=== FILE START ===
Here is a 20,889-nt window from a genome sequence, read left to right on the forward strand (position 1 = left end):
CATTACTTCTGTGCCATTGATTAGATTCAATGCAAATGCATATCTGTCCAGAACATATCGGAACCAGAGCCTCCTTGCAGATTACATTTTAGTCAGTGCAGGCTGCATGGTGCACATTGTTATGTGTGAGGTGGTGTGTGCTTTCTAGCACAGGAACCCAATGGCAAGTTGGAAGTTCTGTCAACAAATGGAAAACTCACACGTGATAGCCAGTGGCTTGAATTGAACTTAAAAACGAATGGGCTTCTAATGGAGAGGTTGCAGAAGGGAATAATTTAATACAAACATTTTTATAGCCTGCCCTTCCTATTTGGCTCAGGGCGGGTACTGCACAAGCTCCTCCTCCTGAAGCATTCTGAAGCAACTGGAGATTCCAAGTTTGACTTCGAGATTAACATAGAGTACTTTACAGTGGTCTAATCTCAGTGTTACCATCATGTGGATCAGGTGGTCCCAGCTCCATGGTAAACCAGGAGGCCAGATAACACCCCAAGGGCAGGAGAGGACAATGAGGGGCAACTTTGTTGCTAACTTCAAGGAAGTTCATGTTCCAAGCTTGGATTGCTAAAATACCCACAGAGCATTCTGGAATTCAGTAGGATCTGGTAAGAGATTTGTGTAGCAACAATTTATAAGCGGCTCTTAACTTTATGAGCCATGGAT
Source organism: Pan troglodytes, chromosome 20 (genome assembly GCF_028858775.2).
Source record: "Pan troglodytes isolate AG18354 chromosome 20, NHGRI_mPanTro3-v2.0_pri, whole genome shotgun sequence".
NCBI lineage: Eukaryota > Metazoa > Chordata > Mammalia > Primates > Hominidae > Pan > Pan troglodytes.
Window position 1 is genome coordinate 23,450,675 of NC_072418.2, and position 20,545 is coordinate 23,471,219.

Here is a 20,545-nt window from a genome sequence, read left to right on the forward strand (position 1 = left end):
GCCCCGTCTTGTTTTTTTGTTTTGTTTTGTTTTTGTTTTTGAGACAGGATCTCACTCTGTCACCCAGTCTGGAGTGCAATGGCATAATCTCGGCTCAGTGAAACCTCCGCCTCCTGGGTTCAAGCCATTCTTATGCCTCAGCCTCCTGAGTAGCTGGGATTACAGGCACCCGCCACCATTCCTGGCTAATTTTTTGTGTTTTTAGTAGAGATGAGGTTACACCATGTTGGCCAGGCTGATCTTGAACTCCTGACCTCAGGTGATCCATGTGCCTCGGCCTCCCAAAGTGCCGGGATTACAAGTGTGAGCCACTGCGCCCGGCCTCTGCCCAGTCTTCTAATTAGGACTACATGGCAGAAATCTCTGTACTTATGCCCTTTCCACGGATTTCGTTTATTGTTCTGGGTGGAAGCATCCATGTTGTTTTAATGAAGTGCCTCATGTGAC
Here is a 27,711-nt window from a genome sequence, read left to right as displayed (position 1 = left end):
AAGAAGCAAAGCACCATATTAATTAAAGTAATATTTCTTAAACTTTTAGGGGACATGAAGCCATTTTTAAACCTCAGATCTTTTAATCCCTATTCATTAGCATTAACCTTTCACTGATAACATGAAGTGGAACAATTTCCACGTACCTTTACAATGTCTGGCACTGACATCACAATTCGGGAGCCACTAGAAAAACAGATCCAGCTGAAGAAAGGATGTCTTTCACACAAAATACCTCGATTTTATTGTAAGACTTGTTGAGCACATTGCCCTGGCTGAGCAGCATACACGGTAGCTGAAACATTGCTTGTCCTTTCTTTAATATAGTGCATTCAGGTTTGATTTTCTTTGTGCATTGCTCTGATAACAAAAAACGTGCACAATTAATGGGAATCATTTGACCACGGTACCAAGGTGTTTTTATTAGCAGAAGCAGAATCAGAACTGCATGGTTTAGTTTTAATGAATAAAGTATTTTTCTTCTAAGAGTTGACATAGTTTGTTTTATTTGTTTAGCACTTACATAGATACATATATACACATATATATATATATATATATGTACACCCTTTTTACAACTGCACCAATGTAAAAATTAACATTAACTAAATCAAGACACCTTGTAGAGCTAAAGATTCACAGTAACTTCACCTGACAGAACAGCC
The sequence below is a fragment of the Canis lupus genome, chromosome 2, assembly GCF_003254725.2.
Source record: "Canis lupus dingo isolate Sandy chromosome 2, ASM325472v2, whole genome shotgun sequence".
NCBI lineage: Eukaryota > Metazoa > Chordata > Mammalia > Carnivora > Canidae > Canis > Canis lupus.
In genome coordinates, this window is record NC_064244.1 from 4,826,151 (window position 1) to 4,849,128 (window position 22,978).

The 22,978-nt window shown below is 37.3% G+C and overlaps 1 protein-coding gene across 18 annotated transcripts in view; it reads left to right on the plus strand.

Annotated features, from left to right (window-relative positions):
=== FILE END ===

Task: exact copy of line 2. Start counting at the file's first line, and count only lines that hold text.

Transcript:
CATTACTTCTGTGCCATTGATTAGATTCAATGCAAATGCATATCTGTCCAGAACATATCGGAACCAGAGCCTCCTTGCAGATTACATTTTAGTCAGTGCAGGCTGCATGGTGCACATTGTTATGTGTGAGGTGGTGTGTGCTTTCTAGCACAGGAACCCAATGGCAAGTTGGAAGTTCTGTCAACAAATGGAAAACTCACACGTGATAGCCAGTGGCTTGAATTGAACTTAAAAACGAATGGGCTTCTAATGGAGAGGTTGCAGAAGGGAATAATTTAATACAAACATTTTTATAGCCTGCCCTTCCTATTTGGCTCAGGGCGGGTACTGCACAAGCTCCTCCTCCTGAAGCATTCTGAAGCAACTGGAGATTCCAAGTTTGACTTCGAGATTAACATAGAGTACTTTACAGTGGTCTAATCTCAGTGTTACCATCATGTGGATCAGGTGGTCCCAGCTCCATGGTAAACCAGGAGGCCAGATAACACCCCAAGGGCAGGAGAGGACAATGAGGGGCAACTTTGTTGCTAACTTCAAGGAAGTTCATGTTCCAAGCTTGGATTGCTAAAATACCCACAGAGCATTCTGGAATTCAGTAGGATCTGGTAAGAGATTTGTGTAGCAACAATTTATAAGCGGCTCTTAACTTTATGAGCCATGGAT